February 17, 2018

Defending Inclusion | Editorial

North Carolina’s adoption of the so-called “bathroom bill” (House Bill 2, also known as the Public Facilities Privacy and Security Act) on March 23 has been rightly denounced for building bias and discrimination into state law and barring cities from extending protections for transgender individuals. It should go without saying that wholesale bigotry against members of a group is unacceptable and unconstitutional. This legislation is a travesty and an assault on our civil liberties.

ALA, ARL Applaud FCC Vote on Net Neutrality

In a significant victory for supporters of Net Neutrality, the Federal Communications Commission (FCC) today reclassified broadband Internet as a public utility, and established a new Open Internet Order that applies to both fixed and mobile broadband. The new Open Internet Order includes three “bright line” rules, specifically banning broadband providers from blocking access to legal content, applications, and services; impairing access to content, applications, and services; and prioritizing Internet traffic in exchange for “consideration of any kind.”

New Article: “The State of Large-Publisher Bundles in 2012″

The following article (pre-publication version) is scheduled to appear in the Spring 2013 issue of Research Library Issues published by ARL, CNI, and SPARC. Title The State of Large-Publisher Bundles in 2012 (Prepub Version) Authors Karla L. Strieb Associate Director for Collections, Technical Services and Scholarly Communications, Ohio State University Libraries Julia C. Blixrud Assistant […]

Kirtsaeng v. Wiley | Backtalk

What if you had to ask permission before selling, lending, or even giving away your books? On October 29, the Supreme Court hears oral argument in the case of Kirtsaeng v. Wiley & Sons, a case that could change the way we own everything from books to watches. Libraries, who own books, movies, and other copyrighted works on behalf of all of us, could be hit especially hard.

Library Associations Defend Right to Lend Books Printed Abroad in Supreme Court Filing

The Library Copyright Alliance (LCA) today filed a friend of the court brief in the case of John Wiley & Sons v. Supap Kirtsaeng, which raises the issue of whether the first sale doctrine applies to books printed overseas and imported into the U.S. The LCA argues that, if the Supreme Court were to confirm that the first sale doctrine does not apply to books printed overseas, it would prevent libraries from lending major parts of their collections.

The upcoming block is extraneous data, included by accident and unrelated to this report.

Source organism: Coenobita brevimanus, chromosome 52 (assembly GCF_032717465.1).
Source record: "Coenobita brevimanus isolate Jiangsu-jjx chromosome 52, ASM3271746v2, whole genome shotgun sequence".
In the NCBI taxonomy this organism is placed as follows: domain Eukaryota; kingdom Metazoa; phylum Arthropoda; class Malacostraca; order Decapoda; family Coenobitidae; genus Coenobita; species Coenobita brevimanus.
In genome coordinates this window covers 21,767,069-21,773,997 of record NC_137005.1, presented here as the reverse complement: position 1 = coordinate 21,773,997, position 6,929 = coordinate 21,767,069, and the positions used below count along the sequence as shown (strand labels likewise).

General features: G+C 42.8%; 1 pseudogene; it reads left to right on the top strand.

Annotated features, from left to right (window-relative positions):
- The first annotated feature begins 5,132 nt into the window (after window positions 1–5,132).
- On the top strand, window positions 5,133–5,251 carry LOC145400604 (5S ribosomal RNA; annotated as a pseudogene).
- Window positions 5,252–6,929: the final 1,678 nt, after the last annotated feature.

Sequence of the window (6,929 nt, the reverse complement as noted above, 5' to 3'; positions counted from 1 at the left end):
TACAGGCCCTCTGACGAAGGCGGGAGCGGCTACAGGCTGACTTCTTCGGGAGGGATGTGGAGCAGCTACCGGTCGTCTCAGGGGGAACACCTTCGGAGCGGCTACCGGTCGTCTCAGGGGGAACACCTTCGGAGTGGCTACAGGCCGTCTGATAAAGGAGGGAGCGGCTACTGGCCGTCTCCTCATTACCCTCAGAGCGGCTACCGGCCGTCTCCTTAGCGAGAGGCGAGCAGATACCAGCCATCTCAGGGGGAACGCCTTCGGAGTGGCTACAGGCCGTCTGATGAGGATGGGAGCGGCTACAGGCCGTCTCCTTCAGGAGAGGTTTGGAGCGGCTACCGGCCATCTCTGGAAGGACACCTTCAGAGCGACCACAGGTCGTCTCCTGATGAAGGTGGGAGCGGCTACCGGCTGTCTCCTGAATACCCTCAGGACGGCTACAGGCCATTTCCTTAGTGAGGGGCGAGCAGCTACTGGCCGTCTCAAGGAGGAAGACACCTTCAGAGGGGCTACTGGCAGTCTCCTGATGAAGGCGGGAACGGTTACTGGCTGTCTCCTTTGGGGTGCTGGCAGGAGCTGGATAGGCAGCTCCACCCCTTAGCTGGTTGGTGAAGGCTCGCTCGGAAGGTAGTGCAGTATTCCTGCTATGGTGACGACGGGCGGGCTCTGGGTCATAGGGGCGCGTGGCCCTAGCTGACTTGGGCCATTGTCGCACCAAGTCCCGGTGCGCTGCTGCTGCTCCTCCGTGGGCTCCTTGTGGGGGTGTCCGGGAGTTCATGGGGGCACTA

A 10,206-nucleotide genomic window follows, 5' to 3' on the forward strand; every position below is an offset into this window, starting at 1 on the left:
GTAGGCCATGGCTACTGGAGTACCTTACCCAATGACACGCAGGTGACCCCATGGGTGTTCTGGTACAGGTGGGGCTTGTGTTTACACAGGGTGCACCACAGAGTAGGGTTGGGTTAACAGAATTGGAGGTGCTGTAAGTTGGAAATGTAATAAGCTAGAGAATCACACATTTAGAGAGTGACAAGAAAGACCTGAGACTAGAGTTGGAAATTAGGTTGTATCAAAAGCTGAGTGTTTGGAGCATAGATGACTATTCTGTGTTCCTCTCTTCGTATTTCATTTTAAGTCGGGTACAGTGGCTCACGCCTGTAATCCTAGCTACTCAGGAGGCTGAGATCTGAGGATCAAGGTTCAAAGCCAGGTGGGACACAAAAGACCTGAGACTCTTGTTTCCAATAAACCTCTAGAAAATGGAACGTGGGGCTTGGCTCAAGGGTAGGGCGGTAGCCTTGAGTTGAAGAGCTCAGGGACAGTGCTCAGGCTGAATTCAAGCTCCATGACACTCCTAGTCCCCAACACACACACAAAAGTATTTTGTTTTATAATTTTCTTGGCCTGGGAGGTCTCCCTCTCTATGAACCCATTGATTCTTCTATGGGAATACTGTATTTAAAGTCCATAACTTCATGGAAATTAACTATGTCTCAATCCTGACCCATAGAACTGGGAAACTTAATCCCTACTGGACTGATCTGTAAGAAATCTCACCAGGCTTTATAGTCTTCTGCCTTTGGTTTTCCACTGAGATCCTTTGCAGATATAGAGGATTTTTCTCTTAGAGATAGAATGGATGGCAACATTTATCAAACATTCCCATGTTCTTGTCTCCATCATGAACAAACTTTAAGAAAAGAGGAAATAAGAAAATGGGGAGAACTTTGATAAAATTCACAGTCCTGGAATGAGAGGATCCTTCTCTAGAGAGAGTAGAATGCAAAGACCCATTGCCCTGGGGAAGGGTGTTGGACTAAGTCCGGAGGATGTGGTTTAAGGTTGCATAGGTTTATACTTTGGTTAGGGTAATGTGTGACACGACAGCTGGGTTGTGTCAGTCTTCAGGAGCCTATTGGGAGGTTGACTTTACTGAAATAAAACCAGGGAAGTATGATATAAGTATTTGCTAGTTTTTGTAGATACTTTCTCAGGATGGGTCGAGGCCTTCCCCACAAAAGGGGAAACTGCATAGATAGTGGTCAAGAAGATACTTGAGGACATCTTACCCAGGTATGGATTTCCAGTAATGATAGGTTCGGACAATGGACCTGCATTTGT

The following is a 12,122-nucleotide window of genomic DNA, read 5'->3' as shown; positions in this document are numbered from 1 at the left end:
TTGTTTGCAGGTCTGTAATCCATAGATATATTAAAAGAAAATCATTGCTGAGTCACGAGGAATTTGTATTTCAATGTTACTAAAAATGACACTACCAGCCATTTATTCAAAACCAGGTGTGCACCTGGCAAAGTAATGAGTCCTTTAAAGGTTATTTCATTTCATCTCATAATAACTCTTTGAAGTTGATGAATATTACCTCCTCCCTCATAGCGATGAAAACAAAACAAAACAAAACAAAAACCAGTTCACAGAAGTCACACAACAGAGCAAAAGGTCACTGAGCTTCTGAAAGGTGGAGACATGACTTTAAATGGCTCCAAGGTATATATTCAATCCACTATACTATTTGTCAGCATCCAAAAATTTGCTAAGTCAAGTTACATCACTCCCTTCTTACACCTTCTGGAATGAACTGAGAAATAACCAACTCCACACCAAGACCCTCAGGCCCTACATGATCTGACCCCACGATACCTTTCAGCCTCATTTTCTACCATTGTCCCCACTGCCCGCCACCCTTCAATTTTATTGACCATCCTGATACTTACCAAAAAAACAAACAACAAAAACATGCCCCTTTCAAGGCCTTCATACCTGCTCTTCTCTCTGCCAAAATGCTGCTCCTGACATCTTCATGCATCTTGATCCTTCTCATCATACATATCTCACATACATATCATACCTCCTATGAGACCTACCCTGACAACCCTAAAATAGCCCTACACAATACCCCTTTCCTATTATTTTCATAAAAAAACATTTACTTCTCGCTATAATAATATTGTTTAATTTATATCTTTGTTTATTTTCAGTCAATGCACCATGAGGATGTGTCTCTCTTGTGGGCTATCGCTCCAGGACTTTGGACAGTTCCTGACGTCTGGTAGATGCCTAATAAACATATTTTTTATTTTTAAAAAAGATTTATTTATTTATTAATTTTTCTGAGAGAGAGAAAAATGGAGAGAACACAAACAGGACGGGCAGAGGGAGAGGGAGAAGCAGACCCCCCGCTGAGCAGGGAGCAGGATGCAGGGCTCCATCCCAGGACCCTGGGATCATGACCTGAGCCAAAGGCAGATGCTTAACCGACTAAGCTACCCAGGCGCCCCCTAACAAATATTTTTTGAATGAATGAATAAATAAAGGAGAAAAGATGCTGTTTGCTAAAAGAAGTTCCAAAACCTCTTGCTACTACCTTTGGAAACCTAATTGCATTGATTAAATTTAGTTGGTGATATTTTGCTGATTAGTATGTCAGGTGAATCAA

Hathi Trust, Library Associations Dispute Author’s Guild Motion

On April 20 the Hathi Trust filed a motion opposing the Author’s Guild’s latest move in the ongoing lawsuit between the two, in which the Guild filed for partial judgment on the pleadings on February 28. The Trust said the Guild’s argument defied common sense as well as Congressional intent in denying that libraries, like […]

Library Publishing Report Suggests Partnerships, Creating Positions

The final version of a report on library publishing services was issued on March 12. Titled  Library Publishing Services: Strategies For Success, the project was conducted primarily between October 2010 and September 2011, and  had four components: a survey of librarians, a report presenting best practice case studies of the publishing programs at the partner […]

Research Libraries Claim Smaller Piece of a Bigger Pie

According to the Association of Research Libraries (ARL), library expenditure as a percentage of total University expenditure steadily declined from 1984 to 2009. From a peak of about 3.7 percent of total spending, library budgets dropped to almost half that, at under 2 percent. Total university expenditures steadily increased during the same period.

UPDATED: ALA Midwinter 2012: Fair Use a Good Argument Even in an Age of Mass Digitization

Librarians frequently do not apply their fair use rights under the Copyright Act in a robust manner when engaged in digitization projects, and they focus, instead, on risk aversion, to the detriment of scholarship and their patrons.

Supreme Court Upholds Law Restoring Copyright to Some Public-Domain Works

In a 6-2 ruling handed down yesterday, the U.S. Supreme Court effectively asserted that works that fall into the public domain may be pulled back under copyright protection by an act of Congress.